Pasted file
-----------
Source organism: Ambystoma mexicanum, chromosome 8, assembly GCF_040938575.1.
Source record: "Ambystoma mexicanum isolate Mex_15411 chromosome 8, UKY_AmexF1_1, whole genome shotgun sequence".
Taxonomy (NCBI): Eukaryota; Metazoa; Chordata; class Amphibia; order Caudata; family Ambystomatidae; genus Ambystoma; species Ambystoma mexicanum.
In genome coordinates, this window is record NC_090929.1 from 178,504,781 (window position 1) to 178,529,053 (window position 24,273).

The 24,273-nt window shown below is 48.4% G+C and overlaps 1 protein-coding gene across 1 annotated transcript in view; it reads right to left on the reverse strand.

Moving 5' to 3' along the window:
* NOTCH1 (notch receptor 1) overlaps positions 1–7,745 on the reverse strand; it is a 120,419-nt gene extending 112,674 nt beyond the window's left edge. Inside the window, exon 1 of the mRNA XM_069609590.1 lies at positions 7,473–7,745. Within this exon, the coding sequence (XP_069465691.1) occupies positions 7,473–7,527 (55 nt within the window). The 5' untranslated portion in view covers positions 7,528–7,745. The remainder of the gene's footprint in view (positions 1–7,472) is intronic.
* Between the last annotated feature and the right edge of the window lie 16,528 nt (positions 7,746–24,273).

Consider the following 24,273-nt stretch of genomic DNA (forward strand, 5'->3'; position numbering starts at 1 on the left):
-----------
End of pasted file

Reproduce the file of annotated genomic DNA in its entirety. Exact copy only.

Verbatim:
Source organism: Ambystoma mexicanum, chromosome 8, assembly GCF_040938575.1.
Source record: "Ambystoma mexicanum isolate Mex_15411 chromosome 8, UKY_AmexF1_1, whole genome shotgun sequence".
Taxonomy (NCBI): Eukaryota; Metazoa; Chordata; class Amphibia; order Caudata; family Ambystomatidae; genus Ambystoma; species Ambystoma mexicanum.
In genome coordinates, this window is record NC_090929.1 from 178,504,781 (window position 1) to 178,529,053 (window position 24,273).

The 24,273-nt window shown below is 48.4% G+C and overlaps 1 protein-coding gene across 1 annotated transcript in view; it reads right to left on the reverse strand.

Moving 5' to 3' along the window:
* NOTCH1 (notch receptor 1) overlaps positions 1–7,745 on the reverse strand; it is a 120,419-nt gene extending 112,674 nt beyond the window's left edge. Inside the window, exon 1 of the mRNA XM_069609590.1 lies at positions 7,473–7,745. Within this exon, the coding sequence (XP_069465691.1) occupies positions 7,473–7,527 (55 nt within the window). The 5' untranslated portion in view covers positions 7,528–7,745. The remainder of the gene's footprint in view (positions 1–7,472) is intronic.
* Between the last annotated feature and the right edge of the window lie 16,528 nt (positions 7,746–24,273).

Consider the following 24,273-nt stretch of genomic DNA (forward strand, 5'->3'; position numbering starts at 1 on the left):